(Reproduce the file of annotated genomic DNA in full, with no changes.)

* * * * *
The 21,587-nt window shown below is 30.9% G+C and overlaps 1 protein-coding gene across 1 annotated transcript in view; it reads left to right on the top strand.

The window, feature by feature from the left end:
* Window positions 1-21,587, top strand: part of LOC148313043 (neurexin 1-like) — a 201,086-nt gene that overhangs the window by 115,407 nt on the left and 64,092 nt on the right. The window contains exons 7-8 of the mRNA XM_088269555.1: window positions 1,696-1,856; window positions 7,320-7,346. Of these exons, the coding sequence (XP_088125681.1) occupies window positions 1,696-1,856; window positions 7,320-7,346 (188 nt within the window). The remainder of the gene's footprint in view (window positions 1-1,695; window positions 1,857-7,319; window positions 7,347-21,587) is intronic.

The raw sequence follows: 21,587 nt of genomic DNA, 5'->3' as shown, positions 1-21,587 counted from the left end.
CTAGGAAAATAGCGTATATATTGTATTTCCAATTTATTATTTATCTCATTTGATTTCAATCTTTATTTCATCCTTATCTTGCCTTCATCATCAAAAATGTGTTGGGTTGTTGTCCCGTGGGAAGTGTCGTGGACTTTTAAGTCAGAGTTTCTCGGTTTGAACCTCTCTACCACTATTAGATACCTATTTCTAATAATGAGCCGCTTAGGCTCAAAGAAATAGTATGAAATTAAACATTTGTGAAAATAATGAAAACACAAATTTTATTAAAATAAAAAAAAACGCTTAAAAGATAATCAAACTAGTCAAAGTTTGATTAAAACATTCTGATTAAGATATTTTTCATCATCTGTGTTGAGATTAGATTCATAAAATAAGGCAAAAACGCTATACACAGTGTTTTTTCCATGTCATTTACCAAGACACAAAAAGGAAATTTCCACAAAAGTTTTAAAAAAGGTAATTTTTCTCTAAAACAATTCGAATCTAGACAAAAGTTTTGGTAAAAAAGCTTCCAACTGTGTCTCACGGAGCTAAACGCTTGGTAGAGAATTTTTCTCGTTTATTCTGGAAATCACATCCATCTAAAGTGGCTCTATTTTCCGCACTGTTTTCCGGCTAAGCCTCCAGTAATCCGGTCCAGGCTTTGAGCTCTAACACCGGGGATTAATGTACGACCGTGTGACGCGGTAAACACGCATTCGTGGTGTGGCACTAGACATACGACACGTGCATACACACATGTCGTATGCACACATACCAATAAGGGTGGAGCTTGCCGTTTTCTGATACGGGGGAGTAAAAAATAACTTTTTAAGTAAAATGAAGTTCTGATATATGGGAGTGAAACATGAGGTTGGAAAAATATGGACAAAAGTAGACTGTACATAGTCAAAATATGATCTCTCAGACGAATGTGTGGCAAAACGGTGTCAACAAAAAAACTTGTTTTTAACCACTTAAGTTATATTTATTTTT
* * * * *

The 21,587-nt window shown below is 30.9% G+C and overlaps 1 protein-coding gene across 1 annotated transcript in view; it reads left to right on the top strand.

The window, feature by feature from the left end:
* Window positions 1-21,587, top strand: part of LOC148313043 (neurexin 1-like) — a 201,086-nt gene that overhangs the window by 115,407 nt on the left and 64,092 nt on the right. The window contains exons 7-8 of the mRNA XM_088269555.1: window positions 1,696-1,856; window positions 7,320-7,346. Of these exons, the coding sequence (XP_088125681.1) occupies window positions 1,696-1,856; window positions 7,320-7,346 (188 nt within the window). The remainder of the gene's footprint in view (window positions 1-1,695; window positions 1,857-7,319; window positions 7,347-21,587) is intronic.

The raw sequence follows: 21,587 nt of genomic DNA, 5'->3' as shown, positions 1-21,587 counted from the left end.
CTAGGAAAATAGCGTATATATTGTATTTCCAATTTATTATTTATCTCATTTGATTTCAATCTTTATTTCATCCTTATCTTGCCTTCATCATCAAAAATGTGTTGGGTTGTTGTCCCGTGGGAAGTGTCGTGGACTTTTAAGTCAGAGTTTCTCGGTTTGAACCTCTCTACCACTATTAGATACCTATTTCTAATAATGAGCCGCTTAGGCTCAAAGAAATAGTATGAAATTAAACATTTGTGAAAATAATGAAAACACAAATTTTATTAAAATAAAAAAAAACGCTTAAAAGATAATCAAACTAGTCAAAGTTTGATTAAAACATTCTGATTAAGATATTTTTCATCATCTGTGTTGAGATTAGATTCATAAAATAAGGCAAAAACGCTATACACAGTGTTTTTTCCATGTCATTTACCAAGACACAAAAAGGAAATTTCCACAAAAGTTTTAAAAAAGGTAATTTTTCTCTAAAACAATTCGAATCTAGACAAAAGTTTTGGTAAAAAAGCTTCCAACTGTGTCTCACGGAGCTAAACGCTTGGTAGAGAATTTTTCTCGTTTATTCTGGAAATCACATCCATCTAAAGTGGCTCTATTTTCCGCACTGTTTTCCGGCTAAGCCTCCAGTAATCCGGTCCAGGCTTTGAGCTCTAACACCGGGGATTAATGTACGACCGTGTGACGCGGTAAACACGCATTCGTGGTGTGGCACTAGACATACGACACGTGCATACACACATGTCGTATGCACACATACCAATAAGGGTGGAGCTTGCCGTTTTCTGATACGGGGGAGTAAAAAATAACTTTTTAAGTAAAATGAAGTTCTGATATATGGGAGTGAAACATGAGGTTGGAAAAATATGGACAAAAGTAGACTGTACATAGTCAAAATATGATCTCTCAGACGAATGTGTGGCAAAACGGTGTCAACAAAAAAACTTGTTTTTAACCACTTAAGTTATATTTATTTTT